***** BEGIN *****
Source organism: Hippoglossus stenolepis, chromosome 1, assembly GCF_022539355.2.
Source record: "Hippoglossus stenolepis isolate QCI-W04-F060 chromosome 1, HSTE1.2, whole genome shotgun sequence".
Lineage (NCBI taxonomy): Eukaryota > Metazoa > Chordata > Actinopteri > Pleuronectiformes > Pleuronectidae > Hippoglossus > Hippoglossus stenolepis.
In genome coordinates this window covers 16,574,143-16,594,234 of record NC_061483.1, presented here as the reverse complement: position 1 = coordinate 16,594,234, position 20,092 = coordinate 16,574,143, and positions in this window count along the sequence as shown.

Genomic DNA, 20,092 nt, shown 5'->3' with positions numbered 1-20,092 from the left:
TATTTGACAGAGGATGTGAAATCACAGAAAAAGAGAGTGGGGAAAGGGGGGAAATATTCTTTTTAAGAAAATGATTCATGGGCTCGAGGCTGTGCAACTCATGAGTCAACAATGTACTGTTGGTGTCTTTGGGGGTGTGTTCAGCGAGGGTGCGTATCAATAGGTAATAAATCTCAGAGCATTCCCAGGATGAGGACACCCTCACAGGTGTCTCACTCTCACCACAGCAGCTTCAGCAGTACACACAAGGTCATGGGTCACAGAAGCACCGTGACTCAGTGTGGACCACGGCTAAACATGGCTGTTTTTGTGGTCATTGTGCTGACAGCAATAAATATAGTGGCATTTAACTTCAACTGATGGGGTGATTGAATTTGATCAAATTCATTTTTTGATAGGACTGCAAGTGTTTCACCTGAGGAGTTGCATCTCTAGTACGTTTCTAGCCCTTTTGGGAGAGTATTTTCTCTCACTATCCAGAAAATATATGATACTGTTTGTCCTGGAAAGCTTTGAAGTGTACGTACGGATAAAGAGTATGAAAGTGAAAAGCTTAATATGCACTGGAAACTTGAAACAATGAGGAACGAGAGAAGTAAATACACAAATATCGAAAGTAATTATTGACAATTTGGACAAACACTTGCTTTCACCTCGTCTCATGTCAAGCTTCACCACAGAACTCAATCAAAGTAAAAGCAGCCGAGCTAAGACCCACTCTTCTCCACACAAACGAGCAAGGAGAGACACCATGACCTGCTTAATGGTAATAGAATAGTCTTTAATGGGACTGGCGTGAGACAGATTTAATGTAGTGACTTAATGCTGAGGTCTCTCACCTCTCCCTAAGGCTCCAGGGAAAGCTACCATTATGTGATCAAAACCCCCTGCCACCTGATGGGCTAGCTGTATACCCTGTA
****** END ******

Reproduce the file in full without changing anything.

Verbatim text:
Source organism: Hippoglossus stenolepis, chromosome 1, assembly GCF_022539355.2.
Source record: "Hippoglossus stenolepis isolate QCI-W04-F060 chromosome 1, HSTE1.2, whole genome shotgun sequence".
Lineage (NCBI taxonomy): Eukaryota > Metazoa > Chordata > Actinopteri > Pleuronectiformes > Pleuronectidae > Hippoglossus > Hippoglossus stenolepis.
In genome coordinates this window covers 16,574,143-16,594,234 of record NC_061483.1, presented here as the reverse complement: position 1 = coordinate 16,594,234, position 20,092 = coordinate 16,574,143, and positions in this window count along the sequence as shown.

Genomic DNA, 20,092 nt, shown 5'->3' with positions numbered 1-20,092 from the left:
TATTTGACAGAGGATGTGAAATCACAGAAAAAGAGAGTGGGGAAAGGGGGGAAATATTCTTTTTAAGAAAATGATTCATGGGCTCGAGGCTGTGCAACTCATGAGTCAACAATGTACTGTTGGTGTCTTTGGGGGTGTGTTCAGCGAGGGTGCGTATCAATAGGTAATAAATCTCAGAGCATTCCCAGGATGAGGACACCCTCACAGGTGTCTCACTCTCACCACAGCAGCTTCAGCAGTACACACAAGGTCATGGGTCACAGAAGCACCGTGACTCAGTGTGGACCACGGCTAAACATGGCTGTTTTTGTGGTCATTGTGCTGACAGCAATAAATATAGTGGCATTTAACTTCAACTGATGGGGTGATTGAATTTGATCAAATTCATTTTTTGATAGGACTGCAAGTGTTTCACCTGAGGAGTTGCATCTCTAGTACGTTTCTAGCCCTTTTGGGAGAGTATTTTCTCTCACTATCCAGAAAATATATGATACTGTTTGTCCTGGAAAGCTTTGAAGTGTACGTACGGATAAAGAGTATGAAAGTGAAAAGCTTAATATGCACTGGAAACTTGAAACAATGAGGAACGAGAGAAGTAAATACACAAATATCGAAAGTAATTATTGACAATTTGGACAAACACTTGCTTTCACCTCGTCTCATGTCAAGCTTCACCACAGAACTCAATCAAAGTAAAAGCAGCCGAGCTAAGACCCACTCTTCTCCACACAAACGAGCAAGGAGAGACACCATGACCTGCTTAATGGTAATAGAATAGTCTTTAATGGGACTGGCGTGAGACAGATTTAATGTAGTGACTTAATGCTGAGGTCTCTCACCTCTCCCTAAGGCTCCAGGGAAAGCTACCATTATGTGATCAAAACCCCCTGCCACCTGATGGGCTAGCTGTATACCCTGTA